Do the pieces always fit?  Of course not.  Often the sequence of the story has to be changed.  Pacing needs to be tightened, characters cut, danger increased.  But by roughing the story out in the synopsis, I can see the whole, make the changes, add the missing elements and end when I’m satisfied the ten or fifteen or twenty page synopsis can be expanded into a full-length novel.

My advice?  Give the dreaded synopsis a second chance.  It may turn out to be an effective tool in your writing chest.


Debby Giusti

The road to publication can be long and difficult.  Contest submissions fail to final.  Manuscripts are rejected.  Editors appear insensitive to writers who pound out page after page of prose often with little or no positive feedback.   Publication seems an unattainable goal, and many wonder if they’ll ever reach the coveted destination of first sale.

If you’re nodding your head and moaning, “Oh, yeah, that’s me,” the time might be right to detour into freelance writing.  Why?  Because a change of scenery can be a welcome relief if the superhighway to publication seems to be leading nowhere. 

Seeing our names in print boosts confidence.  Working with an editor and being paid for our effort validates us as writers.  Freelancing forces us to write tight, stay focused and hook the readers from the first syllable to the last line so an added benefit is that our craft improves.

“Where do I start?” you ask. 

Local newspapers always need articles.  Write a feature on an interesting travel spot, a person in your church who’s making a difference, perhaps a unique hobby that a friend has turned into a cottage industry.  Call or email the editor to see if he’s interested in the piece.  Offer to submit the completed article for his review, and be prepared with a backup story if the first idea doesn’t catch his fancy.  The pay is usually minimal, but once the editor knows you can produce, he’ll be sure to contact you again.

When writing the article, remember an interesting lead—just like the hooks in our books—draws the reader into the story.  Ask the basic questions during the interview, then throw in a surprise or two.  Sometimes an unexpected query produces the perfect opening.  Be sure to take notes (tape recording the interview is a great backup), and season the story with quotes.

Regional magazines are another excellent market for new freelancers.  Most publications provide guidelines upon request, but also read back issues to determine the editorial slant, and pay attention to the ad copy.  Anti-aging products signal senior readers while lip-gloss and sparkling nail polish point to a younger distribution.  Send a written query with an SASE and tell the editor why her readers will enjoy this particular story.  Plan ahead.  Seasonal material should be submitted six to nine months in advance.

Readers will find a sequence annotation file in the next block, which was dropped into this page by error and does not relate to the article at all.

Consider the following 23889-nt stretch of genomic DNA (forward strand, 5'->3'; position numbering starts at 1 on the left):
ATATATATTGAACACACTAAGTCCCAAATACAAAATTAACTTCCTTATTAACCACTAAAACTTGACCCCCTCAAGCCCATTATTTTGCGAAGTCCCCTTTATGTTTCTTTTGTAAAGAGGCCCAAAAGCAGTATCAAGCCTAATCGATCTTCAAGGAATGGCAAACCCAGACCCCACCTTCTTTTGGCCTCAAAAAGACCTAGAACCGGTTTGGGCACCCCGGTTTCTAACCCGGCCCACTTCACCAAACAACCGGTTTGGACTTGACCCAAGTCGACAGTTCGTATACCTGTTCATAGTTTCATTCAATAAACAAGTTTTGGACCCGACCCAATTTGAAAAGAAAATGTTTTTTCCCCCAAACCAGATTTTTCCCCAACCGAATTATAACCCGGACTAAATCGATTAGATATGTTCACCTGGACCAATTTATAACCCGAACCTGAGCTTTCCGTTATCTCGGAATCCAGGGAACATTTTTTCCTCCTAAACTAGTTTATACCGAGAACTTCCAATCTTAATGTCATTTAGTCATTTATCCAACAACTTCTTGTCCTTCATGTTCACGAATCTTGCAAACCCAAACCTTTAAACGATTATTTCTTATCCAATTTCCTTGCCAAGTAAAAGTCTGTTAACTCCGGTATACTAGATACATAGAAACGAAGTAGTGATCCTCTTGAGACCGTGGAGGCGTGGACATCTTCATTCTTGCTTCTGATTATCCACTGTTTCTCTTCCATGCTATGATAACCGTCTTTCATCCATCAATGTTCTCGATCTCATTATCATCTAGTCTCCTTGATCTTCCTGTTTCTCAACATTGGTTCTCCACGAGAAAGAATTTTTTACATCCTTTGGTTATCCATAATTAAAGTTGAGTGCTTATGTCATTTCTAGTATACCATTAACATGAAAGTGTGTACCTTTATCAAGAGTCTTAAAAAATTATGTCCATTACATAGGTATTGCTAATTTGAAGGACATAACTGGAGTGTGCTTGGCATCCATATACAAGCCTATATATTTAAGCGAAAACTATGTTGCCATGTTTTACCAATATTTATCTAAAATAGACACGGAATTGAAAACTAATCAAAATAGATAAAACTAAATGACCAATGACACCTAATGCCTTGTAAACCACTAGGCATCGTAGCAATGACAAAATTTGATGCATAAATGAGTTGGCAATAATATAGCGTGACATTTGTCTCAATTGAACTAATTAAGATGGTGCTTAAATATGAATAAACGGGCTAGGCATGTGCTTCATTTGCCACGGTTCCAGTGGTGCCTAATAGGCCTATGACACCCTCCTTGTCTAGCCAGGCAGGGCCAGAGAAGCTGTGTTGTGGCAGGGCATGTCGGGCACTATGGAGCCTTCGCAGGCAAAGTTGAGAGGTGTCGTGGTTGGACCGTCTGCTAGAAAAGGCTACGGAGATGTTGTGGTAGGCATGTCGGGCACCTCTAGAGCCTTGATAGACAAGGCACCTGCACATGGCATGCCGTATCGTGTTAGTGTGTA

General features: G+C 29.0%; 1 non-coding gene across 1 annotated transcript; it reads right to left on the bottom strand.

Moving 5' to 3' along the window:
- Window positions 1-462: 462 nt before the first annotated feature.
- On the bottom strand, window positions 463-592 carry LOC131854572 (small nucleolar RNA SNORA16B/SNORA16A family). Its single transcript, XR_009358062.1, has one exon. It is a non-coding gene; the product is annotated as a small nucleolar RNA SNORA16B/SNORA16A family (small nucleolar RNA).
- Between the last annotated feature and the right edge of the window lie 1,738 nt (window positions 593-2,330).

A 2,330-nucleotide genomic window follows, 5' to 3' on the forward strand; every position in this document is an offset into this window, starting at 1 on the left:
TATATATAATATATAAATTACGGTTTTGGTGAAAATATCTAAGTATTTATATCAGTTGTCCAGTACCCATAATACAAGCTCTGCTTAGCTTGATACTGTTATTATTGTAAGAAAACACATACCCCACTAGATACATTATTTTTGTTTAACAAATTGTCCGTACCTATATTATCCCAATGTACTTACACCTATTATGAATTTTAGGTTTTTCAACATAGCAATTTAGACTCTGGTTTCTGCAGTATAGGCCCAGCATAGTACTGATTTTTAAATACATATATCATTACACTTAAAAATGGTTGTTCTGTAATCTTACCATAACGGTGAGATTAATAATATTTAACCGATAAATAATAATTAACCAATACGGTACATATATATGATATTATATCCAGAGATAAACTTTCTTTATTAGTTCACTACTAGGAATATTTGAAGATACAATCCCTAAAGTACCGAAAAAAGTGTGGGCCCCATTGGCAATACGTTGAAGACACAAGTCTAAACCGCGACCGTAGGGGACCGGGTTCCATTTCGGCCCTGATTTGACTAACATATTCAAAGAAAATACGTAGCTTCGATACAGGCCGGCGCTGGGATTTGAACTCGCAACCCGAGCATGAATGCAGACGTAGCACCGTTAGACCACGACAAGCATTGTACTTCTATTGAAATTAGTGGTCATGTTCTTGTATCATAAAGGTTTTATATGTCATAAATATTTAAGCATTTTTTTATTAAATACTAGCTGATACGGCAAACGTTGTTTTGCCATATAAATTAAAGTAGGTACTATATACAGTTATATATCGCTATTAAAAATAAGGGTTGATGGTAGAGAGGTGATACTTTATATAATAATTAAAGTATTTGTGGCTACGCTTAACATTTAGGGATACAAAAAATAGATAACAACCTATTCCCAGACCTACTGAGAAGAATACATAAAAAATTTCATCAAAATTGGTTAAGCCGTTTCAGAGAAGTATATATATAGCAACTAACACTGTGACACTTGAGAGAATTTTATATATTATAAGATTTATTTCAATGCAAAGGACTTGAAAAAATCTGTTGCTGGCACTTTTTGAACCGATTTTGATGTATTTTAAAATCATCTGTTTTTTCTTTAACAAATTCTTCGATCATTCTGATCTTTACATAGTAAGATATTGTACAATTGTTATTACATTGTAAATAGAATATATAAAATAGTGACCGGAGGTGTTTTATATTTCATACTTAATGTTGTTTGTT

Just as with full-length fiction, a good rule of thumb is to write what you know.  Draw from your daily life and family relationships.  “Brat is Beautiful,” a 300-word piece about my nomadic life as a kid raised in a military family, ran as a filler in ARMY magazine.

Humor is a plus.  FAMILY bought “Learning to Love Army Life in Exile,” my tongue-in-cheek piece about living in rural Missouri while my hubby was teaching ROTC.

Human interest stories attract readers and editors alike.  Pick everyday topics with a unique twist.  My son was due to be born on December 19, but the first contraction hit Christmas morn.  “In God’s Time,” was an inspirational piece bought and published by OUR SUNDAY VISITOR.

Years later when that same son had a middle-school assignment to “parent” a stuffed animal for a weekend, I wrote, “Boys Can’t be Moms,” which sold to WOMAN’S WORLD.  

Fast forward to when he was deployed to Kosovo.  Worried about the children in that war-torn country, he asked me to enlist the help of our church to collect outerwear for the children.  “Coats for Kosovo” told the story and ran in CHICKEN SOUP FOR THE VOLUNTEER’S SOUL.

Publish a piece, then change the slant and rework the story with a different readership in mind.  “Sisterhood” focused on the common bond between Army wives and sold to a military publication.  Later, I reworked the idea for Air Force wives and titled it “Legacy.”  Both shorts were reprinted in calligraphy on parchment suitable for framing and have been sold to military wives around the world.

A profession or hobby can lead to articles trade journals will be eager to publish.  Are you a subject matter expert?  Have you tackled problems in the work place?  Do you have a hobby or self-learned skill?  When I went back to work part-time as a medical technologist, I noticed many of the employees had varying schedules depending on their personal and family needs.  That realization led to “Flexing the Clock,” which I sold to ADVANCE FOR ADMINISTRATORS OF THE LABORATORY. 

Soon thereafter, the Olympics came to Atlanta, Georgia, where I lived. “Atlanta Hospitals Go For the Glory,” was selected as ADVANCE’S cover article in June of that year.  While interviewing the city’s leading medical personnel, I learned of their concern about the diseases foreign travelers could bring to our country.  “Emerging Infectious Diseases” ran in July and established the direction of future medical articles, such as “The Rash of Latex Allergies” and “What’s Bugging the United States.”